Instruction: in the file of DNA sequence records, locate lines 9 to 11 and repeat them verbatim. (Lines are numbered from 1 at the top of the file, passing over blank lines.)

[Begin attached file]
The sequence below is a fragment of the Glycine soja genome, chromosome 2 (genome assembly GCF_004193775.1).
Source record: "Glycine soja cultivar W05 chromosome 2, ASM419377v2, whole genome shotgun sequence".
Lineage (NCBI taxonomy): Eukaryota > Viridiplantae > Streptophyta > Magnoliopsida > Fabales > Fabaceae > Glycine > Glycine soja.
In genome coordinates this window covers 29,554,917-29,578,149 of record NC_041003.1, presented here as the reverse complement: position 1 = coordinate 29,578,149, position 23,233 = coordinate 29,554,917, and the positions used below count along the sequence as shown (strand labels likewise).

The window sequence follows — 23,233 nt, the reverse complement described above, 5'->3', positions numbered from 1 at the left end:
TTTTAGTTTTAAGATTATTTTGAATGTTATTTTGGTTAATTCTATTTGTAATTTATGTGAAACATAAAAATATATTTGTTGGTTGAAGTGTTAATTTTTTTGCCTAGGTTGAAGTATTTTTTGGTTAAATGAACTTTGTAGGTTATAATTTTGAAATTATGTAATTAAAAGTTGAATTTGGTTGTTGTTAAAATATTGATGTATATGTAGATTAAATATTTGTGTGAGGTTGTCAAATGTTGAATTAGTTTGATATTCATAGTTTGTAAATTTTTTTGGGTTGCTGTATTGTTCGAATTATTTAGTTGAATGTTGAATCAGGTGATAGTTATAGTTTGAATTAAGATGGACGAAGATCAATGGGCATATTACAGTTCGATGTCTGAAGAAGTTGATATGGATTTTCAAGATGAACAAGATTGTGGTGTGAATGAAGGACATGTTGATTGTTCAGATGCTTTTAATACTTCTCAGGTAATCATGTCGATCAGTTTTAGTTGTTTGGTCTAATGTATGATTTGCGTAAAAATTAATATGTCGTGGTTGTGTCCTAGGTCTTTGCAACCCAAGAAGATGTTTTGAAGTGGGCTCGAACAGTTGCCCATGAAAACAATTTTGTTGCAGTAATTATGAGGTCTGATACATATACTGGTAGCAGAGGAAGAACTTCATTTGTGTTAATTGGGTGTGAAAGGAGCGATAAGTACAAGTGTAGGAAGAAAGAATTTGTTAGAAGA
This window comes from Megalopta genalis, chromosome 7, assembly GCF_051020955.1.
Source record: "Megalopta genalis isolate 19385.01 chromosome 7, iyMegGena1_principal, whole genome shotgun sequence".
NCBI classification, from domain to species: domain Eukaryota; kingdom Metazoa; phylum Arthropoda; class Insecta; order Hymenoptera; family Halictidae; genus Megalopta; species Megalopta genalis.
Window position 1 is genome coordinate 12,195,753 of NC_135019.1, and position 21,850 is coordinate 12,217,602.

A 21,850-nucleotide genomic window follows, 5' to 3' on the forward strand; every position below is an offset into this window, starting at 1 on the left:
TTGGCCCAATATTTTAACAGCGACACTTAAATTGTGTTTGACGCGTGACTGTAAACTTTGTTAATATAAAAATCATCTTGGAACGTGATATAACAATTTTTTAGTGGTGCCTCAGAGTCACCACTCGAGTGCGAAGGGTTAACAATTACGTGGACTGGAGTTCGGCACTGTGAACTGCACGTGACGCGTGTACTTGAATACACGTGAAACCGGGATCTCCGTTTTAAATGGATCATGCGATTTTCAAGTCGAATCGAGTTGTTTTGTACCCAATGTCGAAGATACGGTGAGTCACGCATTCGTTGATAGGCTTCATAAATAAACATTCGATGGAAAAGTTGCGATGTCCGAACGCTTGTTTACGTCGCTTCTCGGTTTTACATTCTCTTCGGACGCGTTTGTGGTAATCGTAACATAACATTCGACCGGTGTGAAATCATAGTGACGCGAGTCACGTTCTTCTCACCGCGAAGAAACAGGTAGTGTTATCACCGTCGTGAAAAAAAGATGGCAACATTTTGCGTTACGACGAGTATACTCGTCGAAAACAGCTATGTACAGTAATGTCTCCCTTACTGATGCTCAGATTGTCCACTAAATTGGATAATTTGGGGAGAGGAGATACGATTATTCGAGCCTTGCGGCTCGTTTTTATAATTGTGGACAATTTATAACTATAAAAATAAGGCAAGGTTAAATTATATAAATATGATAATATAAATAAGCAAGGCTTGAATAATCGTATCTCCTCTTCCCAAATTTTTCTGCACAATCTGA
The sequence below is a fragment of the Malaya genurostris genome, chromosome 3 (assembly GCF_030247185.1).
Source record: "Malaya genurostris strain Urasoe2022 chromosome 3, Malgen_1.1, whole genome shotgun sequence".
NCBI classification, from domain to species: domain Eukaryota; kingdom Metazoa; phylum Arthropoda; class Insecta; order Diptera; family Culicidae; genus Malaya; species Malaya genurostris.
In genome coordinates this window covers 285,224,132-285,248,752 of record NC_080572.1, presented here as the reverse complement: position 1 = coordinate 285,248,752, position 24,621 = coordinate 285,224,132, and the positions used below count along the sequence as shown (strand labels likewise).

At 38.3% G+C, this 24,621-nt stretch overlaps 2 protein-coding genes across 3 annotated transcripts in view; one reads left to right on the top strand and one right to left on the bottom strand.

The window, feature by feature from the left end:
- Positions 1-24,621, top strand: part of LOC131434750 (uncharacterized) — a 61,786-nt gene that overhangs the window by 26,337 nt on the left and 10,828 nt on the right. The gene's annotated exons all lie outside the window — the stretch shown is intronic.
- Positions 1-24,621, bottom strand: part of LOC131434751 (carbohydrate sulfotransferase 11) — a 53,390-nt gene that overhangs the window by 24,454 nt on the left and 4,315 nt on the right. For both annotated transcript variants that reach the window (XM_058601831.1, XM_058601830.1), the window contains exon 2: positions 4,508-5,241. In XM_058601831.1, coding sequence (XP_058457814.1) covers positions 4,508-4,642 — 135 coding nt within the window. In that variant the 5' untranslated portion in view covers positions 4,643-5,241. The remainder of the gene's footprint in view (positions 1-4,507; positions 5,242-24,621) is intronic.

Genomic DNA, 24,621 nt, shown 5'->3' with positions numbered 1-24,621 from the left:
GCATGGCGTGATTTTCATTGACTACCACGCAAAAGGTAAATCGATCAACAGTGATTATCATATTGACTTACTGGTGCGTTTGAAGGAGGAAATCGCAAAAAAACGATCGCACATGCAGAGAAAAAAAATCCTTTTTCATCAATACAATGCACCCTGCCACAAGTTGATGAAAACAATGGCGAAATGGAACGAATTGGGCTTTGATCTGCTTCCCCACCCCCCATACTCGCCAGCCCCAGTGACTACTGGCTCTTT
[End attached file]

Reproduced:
NCBI classification, from domain to species: domain Eukaryota; kingdom Metazoa; phylum Arthropoda; class Insecta; order Hymenoptera; family Halictidae; genus Megalopta; species Megalopta genalis.
Window position 1 is genome coordinate 12,195,753 of NC_135019.1, and position 21,850 is coordinate 12,217,602.

A 21,850-nucleotide genomic window follows, 5' to 3' on the forward strand; every position below is an offset into this window, starting at 1 on the left: